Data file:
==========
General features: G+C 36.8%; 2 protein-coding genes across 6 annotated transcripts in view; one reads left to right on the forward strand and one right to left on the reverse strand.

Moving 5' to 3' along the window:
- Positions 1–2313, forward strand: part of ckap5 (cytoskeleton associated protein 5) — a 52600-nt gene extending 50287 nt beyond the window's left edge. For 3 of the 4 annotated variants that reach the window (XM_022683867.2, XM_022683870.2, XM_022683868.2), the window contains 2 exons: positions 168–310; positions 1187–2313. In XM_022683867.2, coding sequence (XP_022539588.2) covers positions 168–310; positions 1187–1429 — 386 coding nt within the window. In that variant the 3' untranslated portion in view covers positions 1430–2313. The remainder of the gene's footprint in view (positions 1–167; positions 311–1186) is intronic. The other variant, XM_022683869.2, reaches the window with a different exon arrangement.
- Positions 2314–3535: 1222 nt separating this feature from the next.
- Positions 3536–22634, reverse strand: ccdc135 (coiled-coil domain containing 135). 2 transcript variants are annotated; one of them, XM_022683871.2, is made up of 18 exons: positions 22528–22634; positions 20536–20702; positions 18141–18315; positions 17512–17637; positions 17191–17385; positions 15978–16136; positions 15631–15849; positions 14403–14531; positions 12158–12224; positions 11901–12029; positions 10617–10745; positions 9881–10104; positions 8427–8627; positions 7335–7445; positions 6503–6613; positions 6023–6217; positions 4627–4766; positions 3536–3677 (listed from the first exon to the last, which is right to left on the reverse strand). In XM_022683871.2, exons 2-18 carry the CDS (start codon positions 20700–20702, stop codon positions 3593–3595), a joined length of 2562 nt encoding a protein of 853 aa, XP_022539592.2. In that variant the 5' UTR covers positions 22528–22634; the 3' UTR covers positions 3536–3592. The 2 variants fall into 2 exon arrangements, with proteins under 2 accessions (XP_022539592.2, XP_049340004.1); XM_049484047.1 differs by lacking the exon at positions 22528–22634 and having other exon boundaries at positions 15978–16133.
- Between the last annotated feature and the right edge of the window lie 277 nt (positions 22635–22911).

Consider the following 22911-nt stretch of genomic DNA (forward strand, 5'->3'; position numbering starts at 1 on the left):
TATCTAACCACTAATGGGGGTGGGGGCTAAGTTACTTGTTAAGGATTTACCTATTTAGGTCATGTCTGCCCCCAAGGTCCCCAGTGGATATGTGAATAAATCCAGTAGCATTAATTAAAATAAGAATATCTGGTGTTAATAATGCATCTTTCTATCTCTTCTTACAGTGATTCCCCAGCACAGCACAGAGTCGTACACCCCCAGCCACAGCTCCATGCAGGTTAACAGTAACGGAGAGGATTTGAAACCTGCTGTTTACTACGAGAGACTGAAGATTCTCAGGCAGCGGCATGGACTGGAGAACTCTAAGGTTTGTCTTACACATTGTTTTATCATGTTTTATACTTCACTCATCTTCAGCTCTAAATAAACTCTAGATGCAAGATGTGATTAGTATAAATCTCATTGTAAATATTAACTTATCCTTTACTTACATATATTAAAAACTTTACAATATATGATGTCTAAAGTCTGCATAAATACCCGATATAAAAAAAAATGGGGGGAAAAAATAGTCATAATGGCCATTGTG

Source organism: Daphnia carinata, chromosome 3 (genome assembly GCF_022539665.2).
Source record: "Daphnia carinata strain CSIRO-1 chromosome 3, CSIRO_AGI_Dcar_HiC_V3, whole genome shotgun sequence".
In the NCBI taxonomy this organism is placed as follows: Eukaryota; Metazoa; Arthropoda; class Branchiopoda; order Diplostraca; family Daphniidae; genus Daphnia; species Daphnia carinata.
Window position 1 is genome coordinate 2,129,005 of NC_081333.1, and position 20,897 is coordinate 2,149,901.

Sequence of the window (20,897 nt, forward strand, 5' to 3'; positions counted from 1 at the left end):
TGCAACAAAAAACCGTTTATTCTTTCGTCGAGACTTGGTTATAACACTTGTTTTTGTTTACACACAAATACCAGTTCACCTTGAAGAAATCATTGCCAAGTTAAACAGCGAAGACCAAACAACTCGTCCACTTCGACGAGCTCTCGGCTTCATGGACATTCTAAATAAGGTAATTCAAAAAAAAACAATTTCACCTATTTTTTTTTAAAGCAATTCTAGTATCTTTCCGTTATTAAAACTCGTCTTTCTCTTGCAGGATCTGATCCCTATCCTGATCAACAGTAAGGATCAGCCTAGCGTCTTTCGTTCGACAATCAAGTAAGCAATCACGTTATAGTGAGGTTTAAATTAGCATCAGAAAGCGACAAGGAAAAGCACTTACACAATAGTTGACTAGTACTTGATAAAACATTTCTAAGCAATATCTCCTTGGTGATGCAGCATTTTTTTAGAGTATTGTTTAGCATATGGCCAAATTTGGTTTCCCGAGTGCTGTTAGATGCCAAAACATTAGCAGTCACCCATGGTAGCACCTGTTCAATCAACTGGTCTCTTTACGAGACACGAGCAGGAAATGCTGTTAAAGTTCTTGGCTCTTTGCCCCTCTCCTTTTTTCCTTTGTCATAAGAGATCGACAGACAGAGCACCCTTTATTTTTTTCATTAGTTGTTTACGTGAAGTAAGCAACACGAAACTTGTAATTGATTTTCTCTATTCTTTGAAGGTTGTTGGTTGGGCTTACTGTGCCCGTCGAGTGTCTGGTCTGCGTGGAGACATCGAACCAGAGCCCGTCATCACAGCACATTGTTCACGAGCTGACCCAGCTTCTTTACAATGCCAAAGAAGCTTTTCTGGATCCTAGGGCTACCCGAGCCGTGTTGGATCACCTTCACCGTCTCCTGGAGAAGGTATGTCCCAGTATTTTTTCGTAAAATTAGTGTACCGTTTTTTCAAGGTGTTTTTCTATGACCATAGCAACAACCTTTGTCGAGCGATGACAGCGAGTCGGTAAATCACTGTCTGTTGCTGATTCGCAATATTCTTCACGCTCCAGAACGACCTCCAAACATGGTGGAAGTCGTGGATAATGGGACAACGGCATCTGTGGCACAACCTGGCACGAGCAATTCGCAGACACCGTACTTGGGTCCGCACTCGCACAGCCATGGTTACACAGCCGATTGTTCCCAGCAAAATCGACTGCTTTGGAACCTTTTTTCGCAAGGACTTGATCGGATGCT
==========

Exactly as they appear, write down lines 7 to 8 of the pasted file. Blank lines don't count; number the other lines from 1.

Consider the following 22911-nt stretch of genomic DNA (forward strand, 5'->3'; position numbering starts at 1 on the left):
TATCTAACCACTAATGGGGGTGGGGGCTAAGTTACTTGTTAAGGATTTACCTATTTAGGTCATGTCTGCCCCCAAGGTCCCCAGTGGATATGTGAATAAATCCAGTAGCATTAATTAAAATAAGAATATCTGGTGTTAATAATGCATCTTTCTATCTCTTCTTACAGTGATTCCCCAGCACAGCACAGAGTCGTACACCCCCAGCCACAGCTCCATGCAGGTTAACAGTAACGGAGAGGATTTGAAACCTGCTGTTTACTACGAGAGACTGAAGATTCTCAGGCAGCGGCATGGACTGGAGAACTCTAAGGTTTGTCTTACACATTGTTTTATCATGTTTTATACTTCACTCATCTTCAGCTCTAAATAAACTCTAGATGCAAGATGTGATTAGTATAAATCTCATTGTAAATATTAACTTATCCTTTACTTACATATATTAAAAACTTTACAATATATGATGTCTAAAGTCTGCATAAATACCCGATATAAAAAAAAATGGGGGGAAAAAATAGTCATAATGGCCATTGTG